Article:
The Swiss space debris removal effort, however, could sidestep the space weapon debate in particular and provide a forum for large-scale space debris removal efforts. Switzerland has traditionally taken a neutral political stance in larger world affairs. It has no ongoing geopolitical issues with China and Russia, and it stands to reason that the planned flight of CleanSpace One will not raise political objections that the use of the technology demonstrates a space weapon capability. If no objections are raised, and CleanSpace One completes its mission, Switzerland may unintentionally create two routes to nullify political concerns about space debris removal and open up the activity en masse.

 First, a successful removal by the Swiss of one of its satellites could set a customary precedent for international space law in that it would perform the otherwise unprecedented maneuver of removing a space object through the use of another space object. Performing such a maneuver without objection of the international community could establish a customary norm that a nation can remove a derelict space object registered to it through the use of another space object without the interference or objection of other nations.

 Another avenue that the Swiss effort could take is to provide a neutral launching state through which space debris removal efforts may be undertaken. Space debris efforts launched under the auspices of the Swiss government could allow large-scale space debris removal efforts to take place without the political objection that it is a cover for the testing or deployment of space-based weapons. Such an path might be unsavory for the major spacefaring nations; however, utilizing Switzerland’s neutrality to avoid political suspicions would allow legal mechanisms to be employed, including consent agreements to interfere with and remove another foreign sovereign’s derelict space object, licensing agreements to address export controls, security clearances in the case of space objects involved in national security activities and indemnification in the event that removal activities produce liability to the Swiss government.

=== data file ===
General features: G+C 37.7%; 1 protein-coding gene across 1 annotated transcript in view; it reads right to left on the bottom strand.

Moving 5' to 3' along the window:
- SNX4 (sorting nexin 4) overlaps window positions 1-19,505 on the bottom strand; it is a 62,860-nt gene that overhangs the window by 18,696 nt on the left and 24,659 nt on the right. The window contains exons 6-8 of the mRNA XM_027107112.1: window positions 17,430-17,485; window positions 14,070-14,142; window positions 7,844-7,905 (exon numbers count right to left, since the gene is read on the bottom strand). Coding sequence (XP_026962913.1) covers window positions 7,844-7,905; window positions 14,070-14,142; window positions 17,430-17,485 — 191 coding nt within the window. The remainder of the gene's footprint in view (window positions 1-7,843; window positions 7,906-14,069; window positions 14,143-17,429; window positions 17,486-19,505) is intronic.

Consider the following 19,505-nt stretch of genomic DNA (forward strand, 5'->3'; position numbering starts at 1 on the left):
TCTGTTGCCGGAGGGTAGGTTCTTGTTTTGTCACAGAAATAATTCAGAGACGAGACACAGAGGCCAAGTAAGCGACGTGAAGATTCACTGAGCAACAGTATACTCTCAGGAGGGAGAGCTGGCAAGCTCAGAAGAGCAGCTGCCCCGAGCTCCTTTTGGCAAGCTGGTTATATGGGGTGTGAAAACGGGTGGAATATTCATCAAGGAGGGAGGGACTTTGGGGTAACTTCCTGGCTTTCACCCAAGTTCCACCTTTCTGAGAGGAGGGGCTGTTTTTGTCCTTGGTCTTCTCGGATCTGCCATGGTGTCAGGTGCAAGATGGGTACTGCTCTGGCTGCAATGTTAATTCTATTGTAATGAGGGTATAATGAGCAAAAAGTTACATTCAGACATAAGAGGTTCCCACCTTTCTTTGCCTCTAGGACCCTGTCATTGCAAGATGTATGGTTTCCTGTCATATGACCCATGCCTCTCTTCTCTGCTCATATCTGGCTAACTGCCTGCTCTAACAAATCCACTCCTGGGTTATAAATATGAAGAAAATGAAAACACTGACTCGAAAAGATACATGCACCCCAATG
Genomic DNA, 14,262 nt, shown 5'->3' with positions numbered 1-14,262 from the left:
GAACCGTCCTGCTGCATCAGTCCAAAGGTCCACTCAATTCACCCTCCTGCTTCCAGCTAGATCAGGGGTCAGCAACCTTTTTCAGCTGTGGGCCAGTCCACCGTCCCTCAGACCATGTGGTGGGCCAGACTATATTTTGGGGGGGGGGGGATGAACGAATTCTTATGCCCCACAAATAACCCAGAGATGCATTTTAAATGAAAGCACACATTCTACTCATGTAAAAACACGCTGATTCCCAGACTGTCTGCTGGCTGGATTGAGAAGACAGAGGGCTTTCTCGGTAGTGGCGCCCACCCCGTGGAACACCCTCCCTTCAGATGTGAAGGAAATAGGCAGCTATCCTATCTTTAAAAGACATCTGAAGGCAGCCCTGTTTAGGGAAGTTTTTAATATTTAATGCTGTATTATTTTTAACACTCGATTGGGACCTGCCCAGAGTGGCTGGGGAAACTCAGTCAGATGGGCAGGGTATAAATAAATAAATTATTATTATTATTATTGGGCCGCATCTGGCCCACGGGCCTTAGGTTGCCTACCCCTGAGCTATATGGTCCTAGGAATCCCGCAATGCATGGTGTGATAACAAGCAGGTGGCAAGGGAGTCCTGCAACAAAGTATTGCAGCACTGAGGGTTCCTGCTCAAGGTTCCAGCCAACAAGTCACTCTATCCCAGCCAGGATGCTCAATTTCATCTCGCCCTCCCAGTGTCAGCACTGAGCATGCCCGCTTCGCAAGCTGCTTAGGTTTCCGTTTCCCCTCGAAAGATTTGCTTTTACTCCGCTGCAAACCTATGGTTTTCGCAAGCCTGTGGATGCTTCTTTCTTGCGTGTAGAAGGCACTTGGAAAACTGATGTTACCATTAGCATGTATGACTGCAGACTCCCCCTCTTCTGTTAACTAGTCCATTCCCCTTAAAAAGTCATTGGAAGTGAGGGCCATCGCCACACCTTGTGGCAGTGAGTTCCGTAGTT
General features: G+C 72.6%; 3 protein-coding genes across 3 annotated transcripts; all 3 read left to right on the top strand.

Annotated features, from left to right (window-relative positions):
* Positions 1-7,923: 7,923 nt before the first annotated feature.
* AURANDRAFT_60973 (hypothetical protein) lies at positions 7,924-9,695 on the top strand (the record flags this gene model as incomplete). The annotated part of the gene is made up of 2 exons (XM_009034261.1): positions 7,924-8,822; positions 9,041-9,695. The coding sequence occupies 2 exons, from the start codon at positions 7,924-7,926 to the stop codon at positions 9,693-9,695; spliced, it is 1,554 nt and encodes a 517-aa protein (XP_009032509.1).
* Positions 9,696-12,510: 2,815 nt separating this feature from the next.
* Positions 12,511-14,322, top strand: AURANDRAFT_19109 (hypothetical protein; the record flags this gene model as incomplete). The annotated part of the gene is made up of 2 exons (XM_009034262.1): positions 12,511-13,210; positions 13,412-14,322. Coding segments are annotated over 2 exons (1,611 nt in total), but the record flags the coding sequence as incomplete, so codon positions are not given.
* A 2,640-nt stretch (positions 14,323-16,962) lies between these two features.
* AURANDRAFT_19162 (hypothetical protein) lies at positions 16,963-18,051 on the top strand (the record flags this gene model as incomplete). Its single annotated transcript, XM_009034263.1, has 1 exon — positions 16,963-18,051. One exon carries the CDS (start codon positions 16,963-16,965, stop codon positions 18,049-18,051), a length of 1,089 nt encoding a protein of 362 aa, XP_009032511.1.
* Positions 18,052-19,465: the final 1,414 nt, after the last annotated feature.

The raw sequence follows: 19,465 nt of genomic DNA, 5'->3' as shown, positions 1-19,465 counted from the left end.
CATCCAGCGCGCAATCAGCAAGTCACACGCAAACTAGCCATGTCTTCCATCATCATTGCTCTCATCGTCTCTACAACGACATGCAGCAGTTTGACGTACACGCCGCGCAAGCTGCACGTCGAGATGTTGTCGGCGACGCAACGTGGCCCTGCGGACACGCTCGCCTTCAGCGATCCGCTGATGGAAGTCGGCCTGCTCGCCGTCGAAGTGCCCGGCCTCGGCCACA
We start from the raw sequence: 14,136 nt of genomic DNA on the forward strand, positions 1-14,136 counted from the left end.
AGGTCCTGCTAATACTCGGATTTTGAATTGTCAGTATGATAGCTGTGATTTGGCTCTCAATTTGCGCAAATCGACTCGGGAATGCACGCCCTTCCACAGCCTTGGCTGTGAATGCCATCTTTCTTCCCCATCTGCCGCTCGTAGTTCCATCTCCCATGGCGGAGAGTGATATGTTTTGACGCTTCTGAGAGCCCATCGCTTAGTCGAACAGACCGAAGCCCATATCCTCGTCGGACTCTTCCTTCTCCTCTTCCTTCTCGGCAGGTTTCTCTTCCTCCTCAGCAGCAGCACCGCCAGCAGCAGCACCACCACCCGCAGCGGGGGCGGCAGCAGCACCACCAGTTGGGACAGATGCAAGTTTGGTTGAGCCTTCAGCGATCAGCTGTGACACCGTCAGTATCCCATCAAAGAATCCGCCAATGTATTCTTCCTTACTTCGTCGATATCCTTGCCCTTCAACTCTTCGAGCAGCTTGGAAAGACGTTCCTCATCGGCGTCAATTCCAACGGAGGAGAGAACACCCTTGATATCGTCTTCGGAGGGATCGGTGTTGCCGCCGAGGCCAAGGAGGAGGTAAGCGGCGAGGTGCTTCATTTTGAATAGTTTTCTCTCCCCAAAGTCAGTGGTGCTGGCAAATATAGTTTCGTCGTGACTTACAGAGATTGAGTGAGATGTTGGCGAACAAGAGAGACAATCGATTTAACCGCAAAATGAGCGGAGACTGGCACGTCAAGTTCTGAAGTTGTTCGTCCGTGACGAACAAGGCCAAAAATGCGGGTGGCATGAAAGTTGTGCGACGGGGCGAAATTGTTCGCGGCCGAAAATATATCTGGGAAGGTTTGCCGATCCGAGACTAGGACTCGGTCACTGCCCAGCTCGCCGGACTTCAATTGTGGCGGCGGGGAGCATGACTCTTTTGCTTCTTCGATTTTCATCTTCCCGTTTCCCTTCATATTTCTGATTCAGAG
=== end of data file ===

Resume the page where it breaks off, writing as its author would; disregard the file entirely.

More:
Alternatively, if the Swiss government sees an economic benefit in the space debris removal industry because of its political neutrality, it might consider promulgating a domestic space law similar to the one adopted by Austria in 2011 (see “A first look at Austria’s new domestic space law”, The Space Review, December 12, 2011). Creating a domestic space law would help facilitate foreign non-government entities to create organizations under Swiss jurisdiction for the purpose of space debris removal. Creation of such a law would allow organizations to incorporate and operate within Switzerland and perform space debris removal under Switzerland’s jurisdiction as a launching state thus taking advantage of Switzerland’s neutrality and the diminished scrutiny that affiliation would entail.

 The Swiss announcement of its space debris removal demonstration is a positive step forward in space debris removal efforts. However, what is more encouraging is the potential political door the Swiss announcement may have opened. Whether the Swiss government will further open the door and invite other nations to take advantage of their political neutrality to usher in large scale space debris removal is uncertain, but the opportunity for Switzerland is apparent and ripe for the picking.